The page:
Part of Rita Hayworth's comeback following a brief hiatus, Miss Sadie Thompson attempts to recapture the actress' sultry Gilda image while also presumably giving her an outlet to vent some of her frustration over the public scrutiny given to her lovelife, including her failed marriage to Aly Kahn. Based on a novel by W. Somerset Maugham and directed by Curtis Bernhardt, known for his dramas with Barbara Stanwyck and Joan Crawford, Miss Sadie Thompson is a challenging morality play that builds a lot of steam but then releases it in all the wrong ways.
Hayworth plays Sadie, a woman of the world who lands on a remote port in American Samoa. There she befriends the Marines stationed on the U.S. base, who haven't seen a woman from the mainland in a long time. One horny sergeant in particular, O'Hara (Aldo Ray, God's Little Acre), takes a real liking to Sadie, working overtime to fend off his rivals. His true enemy comes from without, however, in the form of Alfred Davidson (Jose Ferrer, The Caine Mutiny), a crusading missionary who seeks to regulate morality on the island. He remembers Sadie from a police raid in Honolulu and believes her to be a prostitute on the run from the law. He'd rather she face the music than dance to it.
Sadie does get away with plenty of the latter before the hand of judgment smacks her down. There are several musical numbers in Miss Sadie Thompson. The two most prominent of them are designed to show the opposing sides of Hayworth and her character. The sexy barroom come-on "The Heat is On!" is performed as a gyrating burlesque routine by Hayworth (dubbed by Jo Ann Greer), and it caused quite the scandal thanks to Rita's hip action (pre-Elvis, no less). Yet, Sadie is a woman who we need to believe can be redeemed, and so she also sings "Hear No Evil, See No Evil" to a gaggle of admiring island children. Whatever hard life she has lived, there's still some softness in her.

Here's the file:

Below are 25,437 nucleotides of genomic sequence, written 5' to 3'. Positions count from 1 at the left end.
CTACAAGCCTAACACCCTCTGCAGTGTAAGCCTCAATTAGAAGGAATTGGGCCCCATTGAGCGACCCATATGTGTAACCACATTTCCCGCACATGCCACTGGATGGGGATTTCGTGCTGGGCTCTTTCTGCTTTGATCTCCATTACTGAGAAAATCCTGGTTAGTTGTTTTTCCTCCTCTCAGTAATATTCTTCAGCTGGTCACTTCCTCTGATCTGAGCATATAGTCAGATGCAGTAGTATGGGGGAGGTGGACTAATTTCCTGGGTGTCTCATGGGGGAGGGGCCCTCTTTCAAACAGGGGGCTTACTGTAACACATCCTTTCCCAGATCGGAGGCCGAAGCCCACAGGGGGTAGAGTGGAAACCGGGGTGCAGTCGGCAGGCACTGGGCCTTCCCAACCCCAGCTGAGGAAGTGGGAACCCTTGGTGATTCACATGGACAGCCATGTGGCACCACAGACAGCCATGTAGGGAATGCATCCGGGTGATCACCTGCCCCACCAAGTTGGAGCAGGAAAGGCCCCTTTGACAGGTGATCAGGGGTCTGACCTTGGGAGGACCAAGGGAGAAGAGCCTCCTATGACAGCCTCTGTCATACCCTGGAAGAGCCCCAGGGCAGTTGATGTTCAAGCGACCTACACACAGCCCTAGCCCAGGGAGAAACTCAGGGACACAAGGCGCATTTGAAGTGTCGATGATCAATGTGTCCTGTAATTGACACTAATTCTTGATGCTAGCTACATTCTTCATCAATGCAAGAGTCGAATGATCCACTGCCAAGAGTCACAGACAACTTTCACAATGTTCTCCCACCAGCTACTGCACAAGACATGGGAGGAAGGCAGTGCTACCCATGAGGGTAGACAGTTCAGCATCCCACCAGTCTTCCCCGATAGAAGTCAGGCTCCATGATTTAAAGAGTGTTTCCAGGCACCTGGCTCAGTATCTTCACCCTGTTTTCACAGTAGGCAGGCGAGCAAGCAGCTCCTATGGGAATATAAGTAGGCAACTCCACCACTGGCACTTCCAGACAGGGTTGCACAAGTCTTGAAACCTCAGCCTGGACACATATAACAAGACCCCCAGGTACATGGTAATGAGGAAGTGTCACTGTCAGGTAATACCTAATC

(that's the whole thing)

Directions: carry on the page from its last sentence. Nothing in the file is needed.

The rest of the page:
Though banned for its salaciousness in many places upon its release, possibly more for its eventual vindication of Sadie and refutation of Davidson's unyielding dogma, Miss Sadie Thompson's fires have cooled in the intervening decades. Rita Hayworth is still sexy, be it 1953 or 2013, but the film itself is missing any genuine lust. Aldo Ray is too earnest, and the lack of direct contact between the would-be lovers means all the sweat is generated by the tropical climate alone. Ferrer likewise overplays his hand, meaning all the male characters end up being one-note characters, leaving the leading lady to struggle to find any nuance all on her own. They are a drag to watch, and Hayworth is constantly trying to pull our attentions the right way, but it's not enough now that the script's shock value has mostly faded.
The only thing that remains shocking, actually, may be even more disarming to modern eyes than it was back in the 1950s. The climax of the story is quite bleak. Sadie's decision to do the right thing invites a brutal reaction, and it caught me by surprise. Its heaviness is not helped by how quickly Bernhardt wraps things up. There's little time to process what happened, making the final shot of Sadie sailing toward a sunny horizon come off as both puzzling and disingenuous.